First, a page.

There is this new trend of merging mythology with fiction lately which seems to be working quite well. “Baramulla bomber” too follows the same path to some extent.
Written by Suraj “Clarke” Prasad, this book is a combination of politics, cricket and some deep and well done research.
PLOT – A lot of things are crammed in this first part of the trilogy. There is a deep insight to the political tension between India and China. Then there is some very thorough description of the mythological being the key. To be honest, I felt a bit too much stuffed in a single book.
The initial few pages are a difficult read – ranging from boring to quite disjointed. But soon, the author picks up pace and we are on a racy ride involving espionage, religion, friendship and ofcourse, cricket. There are a lot of twists and turns and unexpected events which manage to hold your interest till the end.
WRITING – Clarke Prasad’s writing is quite lovely. I liked his unique style of writing every single chapter. The way he develops each character including our protagonist is indeed very well done. His different way of including pictorial diagrams and maps is refreshing. But the best thing is his indepth research of the entire plot. Clarke leaves no stone unturned in describing even a small event in the most intricate way possible. To some extent, that is something I liked a lot.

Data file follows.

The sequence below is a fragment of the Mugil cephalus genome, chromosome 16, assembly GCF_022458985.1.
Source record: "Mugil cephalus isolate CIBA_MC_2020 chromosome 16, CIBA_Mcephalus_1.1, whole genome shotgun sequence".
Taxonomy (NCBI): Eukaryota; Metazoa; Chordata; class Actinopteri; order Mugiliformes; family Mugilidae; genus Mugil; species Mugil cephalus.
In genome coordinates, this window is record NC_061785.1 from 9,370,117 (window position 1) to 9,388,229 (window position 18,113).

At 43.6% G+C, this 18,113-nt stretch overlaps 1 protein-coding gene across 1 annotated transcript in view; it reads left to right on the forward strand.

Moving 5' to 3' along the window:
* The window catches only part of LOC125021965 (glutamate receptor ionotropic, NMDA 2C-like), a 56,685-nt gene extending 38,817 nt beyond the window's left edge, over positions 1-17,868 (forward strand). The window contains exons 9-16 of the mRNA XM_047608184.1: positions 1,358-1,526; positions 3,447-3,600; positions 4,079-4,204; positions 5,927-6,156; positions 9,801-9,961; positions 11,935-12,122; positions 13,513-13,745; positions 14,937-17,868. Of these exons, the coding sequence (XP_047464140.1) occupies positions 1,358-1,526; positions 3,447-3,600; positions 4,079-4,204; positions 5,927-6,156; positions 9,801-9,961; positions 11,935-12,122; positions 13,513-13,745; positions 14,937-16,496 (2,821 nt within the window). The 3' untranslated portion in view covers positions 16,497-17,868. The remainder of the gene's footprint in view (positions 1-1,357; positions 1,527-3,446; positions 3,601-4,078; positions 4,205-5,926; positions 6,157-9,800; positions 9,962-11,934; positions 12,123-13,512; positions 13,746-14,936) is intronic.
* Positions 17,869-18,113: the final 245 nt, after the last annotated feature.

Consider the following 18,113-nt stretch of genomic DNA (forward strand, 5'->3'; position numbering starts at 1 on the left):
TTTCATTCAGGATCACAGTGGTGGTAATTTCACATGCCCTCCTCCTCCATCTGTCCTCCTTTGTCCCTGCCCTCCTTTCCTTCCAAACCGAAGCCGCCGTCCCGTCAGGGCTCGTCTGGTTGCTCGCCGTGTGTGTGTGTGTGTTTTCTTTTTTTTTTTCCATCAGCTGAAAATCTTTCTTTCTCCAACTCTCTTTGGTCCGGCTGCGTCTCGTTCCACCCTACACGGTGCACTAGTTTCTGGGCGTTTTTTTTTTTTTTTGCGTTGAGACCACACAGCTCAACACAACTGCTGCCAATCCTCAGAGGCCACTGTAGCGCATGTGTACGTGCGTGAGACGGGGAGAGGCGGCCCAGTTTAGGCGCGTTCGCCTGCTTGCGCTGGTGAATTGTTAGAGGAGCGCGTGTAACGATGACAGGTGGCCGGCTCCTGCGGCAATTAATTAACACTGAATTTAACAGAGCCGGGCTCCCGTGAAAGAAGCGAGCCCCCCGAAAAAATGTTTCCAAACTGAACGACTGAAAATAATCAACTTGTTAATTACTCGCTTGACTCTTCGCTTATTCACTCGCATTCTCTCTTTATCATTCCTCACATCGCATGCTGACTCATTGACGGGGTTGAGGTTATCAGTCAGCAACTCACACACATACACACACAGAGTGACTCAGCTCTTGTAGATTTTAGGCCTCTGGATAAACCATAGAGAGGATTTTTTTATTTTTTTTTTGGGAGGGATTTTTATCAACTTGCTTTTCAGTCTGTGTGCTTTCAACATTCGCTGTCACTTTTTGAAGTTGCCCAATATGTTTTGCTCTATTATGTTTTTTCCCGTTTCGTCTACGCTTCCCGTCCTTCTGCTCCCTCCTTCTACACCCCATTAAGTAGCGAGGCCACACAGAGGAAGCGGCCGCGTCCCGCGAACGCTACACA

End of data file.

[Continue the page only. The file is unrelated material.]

But then, the detailing goes overboard after a while. While I expected this to be a fast paced thriller, the highly detailed sub plots often slacken the overall pace of the novel. True the author keeps bringing in enough twists at regular intervals, but at times that feels a bit forced, as if we are being forced to get that THRILL feel.
Secondly, Kashmir is the backdrop of this entire plot, but isn’t given the kind of detailing it deserved.
Lastly and most importantly, the climax is not what I expected. It falls short of my expectations. After having built up such a good suspense, the end sort of fizzles down. It could have been something awesome, but falls much short of that.
Considering the positives, the writing language is first rate. If you are a lover of indian mythology, you sure will like this one a lot. There are definitely a few imperfections, but it is still worth reading this book. Despite the weak climax, I am looking forward to reading the next part.
MY RATINGS – 3 / 5
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